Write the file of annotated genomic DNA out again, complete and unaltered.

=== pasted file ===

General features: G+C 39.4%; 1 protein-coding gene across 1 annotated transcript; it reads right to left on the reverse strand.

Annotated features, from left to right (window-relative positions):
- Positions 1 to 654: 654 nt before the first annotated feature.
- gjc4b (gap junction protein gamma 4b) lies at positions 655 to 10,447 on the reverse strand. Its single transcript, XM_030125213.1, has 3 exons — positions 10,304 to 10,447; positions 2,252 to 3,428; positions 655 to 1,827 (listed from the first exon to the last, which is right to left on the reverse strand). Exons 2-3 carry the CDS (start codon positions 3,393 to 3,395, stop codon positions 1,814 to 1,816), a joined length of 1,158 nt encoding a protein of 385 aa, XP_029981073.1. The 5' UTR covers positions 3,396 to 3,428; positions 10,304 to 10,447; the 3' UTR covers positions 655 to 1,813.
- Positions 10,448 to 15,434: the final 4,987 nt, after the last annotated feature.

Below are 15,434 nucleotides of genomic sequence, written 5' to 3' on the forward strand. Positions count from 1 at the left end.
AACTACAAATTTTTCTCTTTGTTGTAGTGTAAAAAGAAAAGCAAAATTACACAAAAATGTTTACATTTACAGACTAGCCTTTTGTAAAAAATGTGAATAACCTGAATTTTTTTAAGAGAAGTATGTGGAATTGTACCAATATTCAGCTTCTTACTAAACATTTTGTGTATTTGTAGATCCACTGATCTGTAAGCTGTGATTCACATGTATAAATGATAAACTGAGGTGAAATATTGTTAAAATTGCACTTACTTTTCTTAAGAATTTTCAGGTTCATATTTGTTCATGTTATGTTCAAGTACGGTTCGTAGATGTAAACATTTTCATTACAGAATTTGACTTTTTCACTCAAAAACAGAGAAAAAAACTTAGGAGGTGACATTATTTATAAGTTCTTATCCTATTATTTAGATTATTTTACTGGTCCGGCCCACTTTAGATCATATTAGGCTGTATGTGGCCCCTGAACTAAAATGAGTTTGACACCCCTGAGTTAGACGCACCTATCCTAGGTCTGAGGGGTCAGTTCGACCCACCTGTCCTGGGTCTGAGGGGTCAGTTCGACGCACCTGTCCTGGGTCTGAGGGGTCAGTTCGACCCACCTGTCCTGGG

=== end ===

General features: G+C 39.4%; 1 protein-coding gene across 1 annotated transcript; it reads right to left on the reverse strand.

Annotated features, from left to right (window-relative positions):
- Positions 1 to 654: 654 nt before the first annotated feature.
- gjc4b (gap junction protein gamma 4b) lies at positions 655 to 10,447 on the reverse strand. Its single transcript, XM_030125213.1, has 3 exons — positions 10,304 to 10,447; positions 2,252 to 3,428; positions 655 to 1,827 (listed from the first exon to the last, which is right to left on the reverse strand). Exons 2-3 carry the CDS (start codon positions 3,393 to 3,395, stop codon positions 1,814 to 1,816), a joined length of 1,158 nt encoding a protein of 385 aa, XP_029981073.1. The 5' UTR covers positions 3,396 to 3,428; positions 10,304 to 10,447; the 3' UTR covers positions 655 to 1,813.
- Positions 10,448 to 15,434: the final 4,987 nt, after the last annotated feature.

Below are 15,434 nucleotides of genomic sequence, written 5' to 3' on the forward strand. Positions count from 1 at the left end.
AACTACAAATTTTTCTCTTTGTTGTAGTGTAAAAAGAAAAGCAAAATTACACAAAAATGTTTACATTTACAGACTAGCCTTTTGTAAAAAATGTGAATAACCTGAATTTTTTTAAGAGAAGTATGTGGAATTGTACCAATATTCAGCTTCTTACTAAACATTTTGTGTATTTGTAGATCCACTGATCTGTAAGCTGTGATTCACATGTATAAATGATAAACTGAGGTGAAATATTGTTAAAATTGCACTTACTTTTCTTAAGAATTTTCAGGTTCATATTTGTTCATGTTATGTTCAAGTACGGTTCGTAGATGTAAACATTTTCATTACAGAATTTGACTTTTTCACTCAAAAACAGAGAAAAAAACTTAGGAGGTGACATTATTTATAAGTTCTTATCCTATTATTTAGATTATTTTACTGGTCCGGCCCACTTTAGATCATATTAGGCTGTATGTGGCCCCTGAACTAAAATGAGTTTGACACCCCTGAGTTAGACGCACCTATCCTAGGTCTGAGGGGTCAGTTCGACCCACCTGTCCTGGGTCTGAGGGGTCAGTTCGACGCACCTGTCCTGGGTCTGAGGGGTCAGTTCGACCCACCTGTCCTGGG